Paving the Road To Fewer Carbon Emissions

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Smoothly paved roads could save much more than our backs. A new analysis shows that they would save greenhouse gas emissions, time and money.

Keeping roads maintained could reduce carbon emissions from vehicles by up to 2 percent, shows the research published in the International Journal of Sustainable Transportation. These savings would more than offset the pollution that road construction generates.

Plus, better-paved roads would cut transportation agency spending by 10–30 percent, and would also save drivers 2–5 percent in fuel, tire wear, and repair and maintenance costs, the study found.

Transportation is one of the largest sources of carbon emissions in the world. Cars and trucks burn more fuel when tires have to work against the resistance on rough, bumpy roads. But the asphalt preservation and paving strategies used by highway agencies also generate emissions depending on the raw materials and processes involved.

To analyze the environmental cost of asphalt paving, researchers from Rutgers University used the Federal Highway Administration’s Long-Term Pavement Performance database to create models of pavement roughness after four common treatment methods. These include thin overlay, which involves placing up to 2 inches of asphalt on road surfaces; chip seal, which spraying asphalt emulsion and then putting down an aggregate; slurry seal, or spreading a slurry over pavement; and crack seal, filling cracks with rubberized asphalt and filler.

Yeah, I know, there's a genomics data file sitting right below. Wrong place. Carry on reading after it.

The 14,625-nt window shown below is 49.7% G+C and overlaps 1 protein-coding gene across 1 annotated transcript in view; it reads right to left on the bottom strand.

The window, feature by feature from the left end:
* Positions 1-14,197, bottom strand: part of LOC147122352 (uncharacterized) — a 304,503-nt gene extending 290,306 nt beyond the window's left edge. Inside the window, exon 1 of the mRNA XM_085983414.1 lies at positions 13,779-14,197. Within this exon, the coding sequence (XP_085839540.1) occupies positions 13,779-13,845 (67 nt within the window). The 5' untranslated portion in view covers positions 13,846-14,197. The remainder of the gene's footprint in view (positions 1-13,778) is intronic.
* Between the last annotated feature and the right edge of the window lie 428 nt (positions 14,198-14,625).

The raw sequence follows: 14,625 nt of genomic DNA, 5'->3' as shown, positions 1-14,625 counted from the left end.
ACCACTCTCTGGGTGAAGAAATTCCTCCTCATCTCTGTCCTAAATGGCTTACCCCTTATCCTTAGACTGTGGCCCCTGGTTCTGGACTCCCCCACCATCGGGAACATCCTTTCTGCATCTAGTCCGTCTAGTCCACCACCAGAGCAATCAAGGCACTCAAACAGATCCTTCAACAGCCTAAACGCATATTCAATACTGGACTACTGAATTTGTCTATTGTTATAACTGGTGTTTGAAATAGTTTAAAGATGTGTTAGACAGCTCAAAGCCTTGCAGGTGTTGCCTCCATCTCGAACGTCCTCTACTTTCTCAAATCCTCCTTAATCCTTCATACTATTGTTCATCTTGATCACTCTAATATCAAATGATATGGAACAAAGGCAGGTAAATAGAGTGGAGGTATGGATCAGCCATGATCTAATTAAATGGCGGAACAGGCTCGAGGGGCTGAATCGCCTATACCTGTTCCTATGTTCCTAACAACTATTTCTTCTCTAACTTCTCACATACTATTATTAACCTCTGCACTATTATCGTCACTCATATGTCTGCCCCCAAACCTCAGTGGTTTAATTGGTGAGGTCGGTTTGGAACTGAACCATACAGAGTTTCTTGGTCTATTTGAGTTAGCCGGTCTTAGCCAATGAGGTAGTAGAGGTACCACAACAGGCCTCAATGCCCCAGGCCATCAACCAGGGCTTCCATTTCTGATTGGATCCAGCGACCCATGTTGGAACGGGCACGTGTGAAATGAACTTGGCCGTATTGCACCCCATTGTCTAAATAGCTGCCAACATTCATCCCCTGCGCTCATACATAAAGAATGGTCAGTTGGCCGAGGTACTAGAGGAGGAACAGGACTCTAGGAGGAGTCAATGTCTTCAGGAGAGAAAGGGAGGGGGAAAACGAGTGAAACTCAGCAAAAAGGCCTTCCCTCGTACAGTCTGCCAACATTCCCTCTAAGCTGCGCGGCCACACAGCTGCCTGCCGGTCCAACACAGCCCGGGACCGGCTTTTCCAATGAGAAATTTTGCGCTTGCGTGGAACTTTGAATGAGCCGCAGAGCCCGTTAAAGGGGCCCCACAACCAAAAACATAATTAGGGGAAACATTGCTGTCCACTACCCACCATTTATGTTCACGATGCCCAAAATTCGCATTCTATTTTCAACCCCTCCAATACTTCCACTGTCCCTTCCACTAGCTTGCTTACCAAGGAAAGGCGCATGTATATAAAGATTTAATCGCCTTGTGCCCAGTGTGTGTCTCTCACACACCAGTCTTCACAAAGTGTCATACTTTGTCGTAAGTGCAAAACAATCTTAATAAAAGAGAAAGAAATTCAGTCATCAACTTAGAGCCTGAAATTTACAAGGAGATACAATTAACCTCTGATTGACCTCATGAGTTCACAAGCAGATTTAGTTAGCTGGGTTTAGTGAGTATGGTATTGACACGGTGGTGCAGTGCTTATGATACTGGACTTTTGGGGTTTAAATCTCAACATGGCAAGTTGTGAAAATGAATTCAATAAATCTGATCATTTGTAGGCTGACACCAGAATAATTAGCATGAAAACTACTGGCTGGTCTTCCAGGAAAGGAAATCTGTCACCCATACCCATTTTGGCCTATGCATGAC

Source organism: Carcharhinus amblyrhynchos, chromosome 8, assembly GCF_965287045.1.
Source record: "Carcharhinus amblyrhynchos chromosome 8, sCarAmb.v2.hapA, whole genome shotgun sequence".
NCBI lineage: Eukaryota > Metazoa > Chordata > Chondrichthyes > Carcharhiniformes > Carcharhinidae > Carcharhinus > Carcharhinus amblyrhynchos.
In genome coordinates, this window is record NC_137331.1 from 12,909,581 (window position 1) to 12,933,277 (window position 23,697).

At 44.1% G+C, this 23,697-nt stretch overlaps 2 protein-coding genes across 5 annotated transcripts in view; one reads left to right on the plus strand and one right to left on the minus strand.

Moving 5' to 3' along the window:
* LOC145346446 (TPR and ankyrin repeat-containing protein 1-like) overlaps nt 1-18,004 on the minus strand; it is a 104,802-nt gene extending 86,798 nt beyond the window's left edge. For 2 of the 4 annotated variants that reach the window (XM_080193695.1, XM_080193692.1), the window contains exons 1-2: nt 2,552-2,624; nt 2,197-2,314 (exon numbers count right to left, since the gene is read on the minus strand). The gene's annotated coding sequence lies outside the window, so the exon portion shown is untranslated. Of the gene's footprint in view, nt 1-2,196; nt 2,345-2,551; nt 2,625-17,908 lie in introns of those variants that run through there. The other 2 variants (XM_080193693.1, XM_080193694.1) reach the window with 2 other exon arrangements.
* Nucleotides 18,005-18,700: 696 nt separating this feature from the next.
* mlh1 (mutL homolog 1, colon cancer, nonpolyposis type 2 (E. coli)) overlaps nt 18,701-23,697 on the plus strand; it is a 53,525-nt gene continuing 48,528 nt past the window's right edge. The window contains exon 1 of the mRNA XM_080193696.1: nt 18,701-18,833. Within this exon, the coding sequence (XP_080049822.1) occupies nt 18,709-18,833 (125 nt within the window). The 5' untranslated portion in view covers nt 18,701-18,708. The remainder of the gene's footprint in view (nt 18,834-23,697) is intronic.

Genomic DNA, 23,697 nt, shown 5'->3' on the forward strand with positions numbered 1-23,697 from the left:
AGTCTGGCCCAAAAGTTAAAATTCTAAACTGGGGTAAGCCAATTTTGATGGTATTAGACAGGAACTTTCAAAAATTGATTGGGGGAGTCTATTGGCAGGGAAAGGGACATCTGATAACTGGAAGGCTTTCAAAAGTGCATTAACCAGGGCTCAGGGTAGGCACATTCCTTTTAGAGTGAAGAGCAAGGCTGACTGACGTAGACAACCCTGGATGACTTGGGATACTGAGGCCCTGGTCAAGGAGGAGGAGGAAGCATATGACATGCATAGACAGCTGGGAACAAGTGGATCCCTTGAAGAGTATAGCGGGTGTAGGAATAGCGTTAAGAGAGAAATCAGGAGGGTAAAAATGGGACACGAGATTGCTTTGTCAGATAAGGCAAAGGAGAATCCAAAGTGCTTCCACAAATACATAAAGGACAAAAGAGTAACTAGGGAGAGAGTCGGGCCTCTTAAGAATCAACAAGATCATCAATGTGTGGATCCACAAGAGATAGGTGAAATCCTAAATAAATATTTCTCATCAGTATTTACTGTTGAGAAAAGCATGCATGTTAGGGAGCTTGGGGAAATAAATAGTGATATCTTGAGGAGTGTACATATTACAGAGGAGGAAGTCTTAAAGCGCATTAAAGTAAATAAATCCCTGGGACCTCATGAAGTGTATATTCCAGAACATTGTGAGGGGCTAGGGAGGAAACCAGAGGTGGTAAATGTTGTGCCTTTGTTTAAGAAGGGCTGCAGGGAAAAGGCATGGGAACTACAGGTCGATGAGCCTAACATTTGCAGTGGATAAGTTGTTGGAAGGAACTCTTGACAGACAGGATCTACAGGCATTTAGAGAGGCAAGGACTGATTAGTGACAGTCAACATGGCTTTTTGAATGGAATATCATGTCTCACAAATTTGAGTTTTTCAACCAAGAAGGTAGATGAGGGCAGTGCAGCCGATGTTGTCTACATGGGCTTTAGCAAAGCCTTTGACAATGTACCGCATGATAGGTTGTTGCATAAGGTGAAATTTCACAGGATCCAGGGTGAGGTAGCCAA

Next, the team used a vehicles emissions simulator to calculate the carbon dioxide emissions when vehicles moved on the different pavement models. They found that all the paving methods cut carbon emissions. Thin overlay gave the highest emissions cut of 2 percent because it reduces roughness, while the crack seal method gave the lowest 0.5 percent reduction.

Source: Hao Wang et al. Quantifying greenhouse gas emission of asphalt pavement preservation at construction and use stages using life-cycle assessment. International Journal of Sustainable Transportation, 2019.

Photo: davidpwhelan, Morguefile

 

 

 

 

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